Attorney: Clients have gotten bad rap during explosion investigation

Monserrate Shirley lived in the home at the center of the Richmond Hill explosion.
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While demolition gets underway in a south Indianapolis neighborhood affected by a house explosion, the attorney for the people who lived at the home at the center of the blast says his clients are getting a bad rap.

Joe Bustle and his family members got an up close look at their neighbors' homes getting torn down Tuesday.

"Sad," Bustle said.

He is anxiously awaiting the outcome of the investigation, saying he knew all along someone blew up the house on Fieldfare Way on purpose.

"I am speaking strictly for myself. I was here before the fire trucks showed up and I knew it was no accident. It was too big and too violent," Bustle said.

Although investigators agree the explosion was no accident, they'll only say investigation is ongoing. The blast killed next-door neighbors Dion and Jennifer Longworth.

In an unplanned, but in-depth interview Tuesday, attorney Randall Cable says his clients Monserrate Shirley, whose home blew up, and her boyfriend Mark Leonard are getting a bad rap, especially in the days since investigators ruled the explosion a criminal act.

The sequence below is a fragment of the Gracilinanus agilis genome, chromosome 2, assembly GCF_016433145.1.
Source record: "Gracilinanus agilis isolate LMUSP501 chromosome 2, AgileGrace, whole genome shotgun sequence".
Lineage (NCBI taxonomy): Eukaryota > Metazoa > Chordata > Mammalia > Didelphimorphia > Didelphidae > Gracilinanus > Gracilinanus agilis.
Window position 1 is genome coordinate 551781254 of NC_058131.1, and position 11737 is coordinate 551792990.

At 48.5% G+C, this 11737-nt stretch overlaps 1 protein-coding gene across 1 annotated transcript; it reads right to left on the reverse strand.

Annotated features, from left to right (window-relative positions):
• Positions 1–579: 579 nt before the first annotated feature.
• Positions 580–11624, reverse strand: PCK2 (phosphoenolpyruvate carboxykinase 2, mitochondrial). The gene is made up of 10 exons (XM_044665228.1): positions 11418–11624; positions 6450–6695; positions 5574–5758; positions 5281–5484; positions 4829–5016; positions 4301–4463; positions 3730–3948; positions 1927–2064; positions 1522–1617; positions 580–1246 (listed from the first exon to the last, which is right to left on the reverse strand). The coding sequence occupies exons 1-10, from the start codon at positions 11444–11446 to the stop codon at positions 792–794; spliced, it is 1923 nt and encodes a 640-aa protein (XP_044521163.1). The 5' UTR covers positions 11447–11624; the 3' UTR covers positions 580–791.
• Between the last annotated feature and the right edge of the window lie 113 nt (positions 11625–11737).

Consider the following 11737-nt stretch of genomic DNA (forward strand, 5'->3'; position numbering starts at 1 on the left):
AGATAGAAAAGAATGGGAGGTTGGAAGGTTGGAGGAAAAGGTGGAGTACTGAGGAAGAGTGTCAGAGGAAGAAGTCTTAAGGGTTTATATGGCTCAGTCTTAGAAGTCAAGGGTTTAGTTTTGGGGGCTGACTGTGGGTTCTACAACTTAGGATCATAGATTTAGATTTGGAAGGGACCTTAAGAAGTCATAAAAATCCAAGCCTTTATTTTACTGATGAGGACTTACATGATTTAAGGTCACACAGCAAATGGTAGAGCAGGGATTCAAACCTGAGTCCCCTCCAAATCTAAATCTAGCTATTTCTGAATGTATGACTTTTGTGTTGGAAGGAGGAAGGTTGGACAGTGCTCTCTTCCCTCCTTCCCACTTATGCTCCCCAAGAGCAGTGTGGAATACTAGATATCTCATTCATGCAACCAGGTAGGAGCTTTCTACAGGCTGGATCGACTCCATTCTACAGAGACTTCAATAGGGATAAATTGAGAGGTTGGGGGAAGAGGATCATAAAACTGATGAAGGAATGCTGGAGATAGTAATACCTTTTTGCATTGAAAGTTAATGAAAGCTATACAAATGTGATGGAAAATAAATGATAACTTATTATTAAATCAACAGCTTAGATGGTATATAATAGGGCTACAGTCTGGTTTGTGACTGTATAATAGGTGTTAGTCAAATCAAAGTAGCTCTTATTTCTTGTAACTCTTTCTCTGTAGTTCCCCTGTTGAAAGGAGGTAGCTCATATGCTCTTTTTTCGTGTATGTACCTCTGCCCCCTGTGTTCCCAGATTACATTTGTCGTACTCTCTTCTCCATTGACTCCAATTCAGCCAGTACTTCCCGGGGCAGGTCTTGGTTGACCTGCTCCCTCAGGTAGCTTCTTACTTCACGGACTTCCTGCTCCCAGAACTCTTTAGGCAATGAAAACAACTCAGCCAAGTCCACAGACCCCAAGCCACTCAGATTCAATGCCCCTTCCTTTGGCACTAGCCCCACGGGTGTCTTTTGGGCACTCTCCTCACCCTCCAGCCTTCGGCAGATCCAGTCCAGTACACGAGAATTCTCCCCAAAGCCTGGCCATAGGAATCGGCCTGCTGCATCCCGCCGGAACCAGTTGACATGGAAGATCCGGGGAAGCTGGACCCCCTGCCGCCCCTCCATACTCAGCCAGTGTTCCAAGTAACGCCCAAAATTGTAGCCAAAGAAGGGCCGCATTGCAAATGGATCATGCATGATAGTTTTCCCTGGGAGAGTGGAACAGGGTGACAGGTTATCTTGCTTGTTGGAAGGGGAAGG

"Accident or build up and that is all they know. It was an explosion and wanting and wishing it was somebody's fault," Cable said.

Cable also said his clients have cooperated with questioning a total of four times, both together and individually, by a combination of investigators from the ATF, IFD, arson and police. He says reports of furniture moved from the property before the blast was actually furniture dropped there to be pressure washed.

The attorney says Shirley has not returned to work since the explosion, saying she is too emotionally distraught and fears she is possibly suicidal. Cable told Eyewitness News police are supposed to surrender Shirley's burned residence this week to her and the insurance company.

He also confirmed that the insurance company has informed Mark Leonard he has no coverage, because he is not officially listed in the policy.

During the conversation, Cable says Richmond Hill residents have unnecessarily turned their backs on his clients, who lost their home, too.

"All the neighbors up in arms, nobody will talk to Monserrate," Cable said.